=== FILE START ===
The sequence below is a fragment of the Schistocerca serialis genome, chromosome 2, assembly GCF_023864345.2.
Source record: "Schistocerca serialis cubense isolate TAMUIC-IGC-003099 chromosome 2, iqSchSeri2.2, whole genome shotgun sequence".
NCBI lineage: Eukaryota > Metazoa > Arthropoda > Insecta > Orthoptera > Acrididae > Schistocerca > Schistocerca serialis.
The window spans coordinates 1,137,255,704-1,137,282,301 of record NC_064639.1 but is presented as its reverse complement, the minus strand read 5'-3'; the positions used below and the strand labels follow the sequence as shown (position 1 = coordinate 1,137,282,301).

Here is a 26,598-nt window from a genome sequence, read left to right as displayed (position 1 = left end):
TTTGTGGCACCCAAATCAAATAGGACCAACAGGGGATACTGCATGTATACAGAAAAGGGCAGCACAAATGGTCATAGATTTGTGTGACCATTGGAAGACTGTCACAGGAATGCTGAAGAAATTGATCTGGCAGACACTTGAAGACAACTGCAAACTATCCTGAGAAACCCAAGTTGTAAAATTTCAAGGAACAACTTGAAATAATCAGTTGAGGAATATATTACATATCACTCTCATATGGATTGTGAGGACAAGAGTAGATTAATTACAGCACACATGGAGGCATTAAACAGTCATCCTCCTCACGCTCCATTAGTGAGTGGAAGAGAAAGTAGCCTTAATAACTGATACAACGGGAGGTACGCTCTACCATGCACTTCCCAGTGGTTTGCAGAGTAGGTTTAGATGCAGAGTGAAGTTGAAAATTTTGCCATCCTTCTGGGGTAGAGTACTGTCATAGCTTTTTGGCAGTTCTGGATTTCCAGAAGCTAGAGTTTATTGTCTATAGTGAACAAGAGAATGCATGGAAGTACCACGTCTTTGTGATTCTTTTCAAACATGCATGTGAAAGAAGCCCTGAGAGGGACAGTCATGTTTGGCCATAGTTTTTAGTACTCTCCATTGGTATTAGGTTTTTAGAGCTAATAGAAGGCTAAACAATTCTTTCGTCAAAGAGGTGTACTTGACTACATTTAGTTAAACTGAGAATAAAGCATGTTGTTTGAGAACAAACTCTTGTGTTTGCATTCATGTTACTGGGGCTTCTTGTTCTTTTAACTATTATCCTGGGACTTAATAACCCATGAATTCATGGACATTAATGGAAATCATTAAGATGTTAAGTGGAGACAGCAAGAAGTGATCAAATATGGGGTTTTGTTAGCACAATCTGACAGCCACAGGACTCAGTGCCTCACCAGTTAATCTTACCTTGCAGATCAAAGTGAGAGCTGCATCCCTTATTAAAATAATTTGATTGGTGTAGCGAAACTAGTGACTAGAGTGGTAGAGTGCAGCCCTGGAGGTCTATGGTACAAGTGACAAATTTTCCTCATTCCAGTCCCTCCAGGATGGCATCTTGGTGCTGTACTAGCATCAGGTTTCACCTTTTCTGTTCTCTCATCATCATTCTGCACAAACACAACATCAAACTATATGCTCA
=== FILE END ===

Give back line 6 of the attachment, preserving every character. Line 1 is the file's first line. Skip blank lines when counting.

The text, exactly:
TTTGTGGCACCCAAATCAAATAGGACCAACAGGGGATACTGCATGTATACAGAAAAGGGCAGCACAAATGGTCATAGATTTGTGTGACCATTGGAAGACTGTCACAGGAATGCTGAAGAAATTGATCTGGCAGACACTTGAAGACAACTGCAAACTATCCTGAGAAACCCAAGTTGTAAAATTTCAAGGAACAACTTGAAATAATCAGTTGAGGAATATATTACATATCACTCTCATATGGATTGTGAGGACAAGAGTAGATTAATTACAGCACACATGGAGGCATTAAACAGTCATCCTCCTCACGCTCCATTAGTGAGTGGAAGAGAAAGTAGCCTTAATAACTGATACAACGGGAGGTACGCTCTACCATGCACTTCCCAGTGGTTTGCAGAGTAGGTTTAGATGCAGAGTGAAGTTGAAAATTTTGCCATCCTTCTGGGGTAGAGTACTGTCATAGCTTTTTGGCAGTTCTGGATTTCCAGAAGCTAGAGTTTATTGTCTATAGTGAACAAGAGAATGCATGGAAGTACCACGTCTTTGTGATTCTTTTCAAACATGCATGTGAAAGAAGCCCTGAGAGGGACAGTCATGTTTGGCCATAGTTTTTAGTACTCTCCATTGGTATTAGGTTTTTAGAGCTAATAGAAGGCTAAACAATTCTTTCGTCAAAGAGGTGTACTTGACTACATTTAGTTAAACTGAGAATAAAGCATGTTGTTTGAGAACAAACTCTTGTGTTTGCATTCATGTTACTGGGGCTTCTTGTTCTTTTAACTATTATCCTGGGACTTAATAACCCATGAATTCATGGACATTAATGGAAATCATTAAGATGTTAAGTGGAGACAGCAAGAAGTGATCAAATATGGGGTTTTGTTAGCACAATCTGACAGCCACAGGACTCAGTGCCTCACCAGTTAATCTTACCTTGCAGATCAAAGTGAGAGCTGCATCCCTTATTAAAATAATTTGATTGGTGTAGCGAAACTAGTGACTAGAGTGGTAGAGTGCAGCCCTGGAGGTCTATGGTACAAGTGACAAATTTTCCTCATTCCAGTCCCTCCAGGATGGCATCTTGGTGCTGTACTAGCATCAGGTTTCACCTTTTCTGTTCTCTCATCATCATTCTGCACAAACACAACATCAAACTATATGCTCA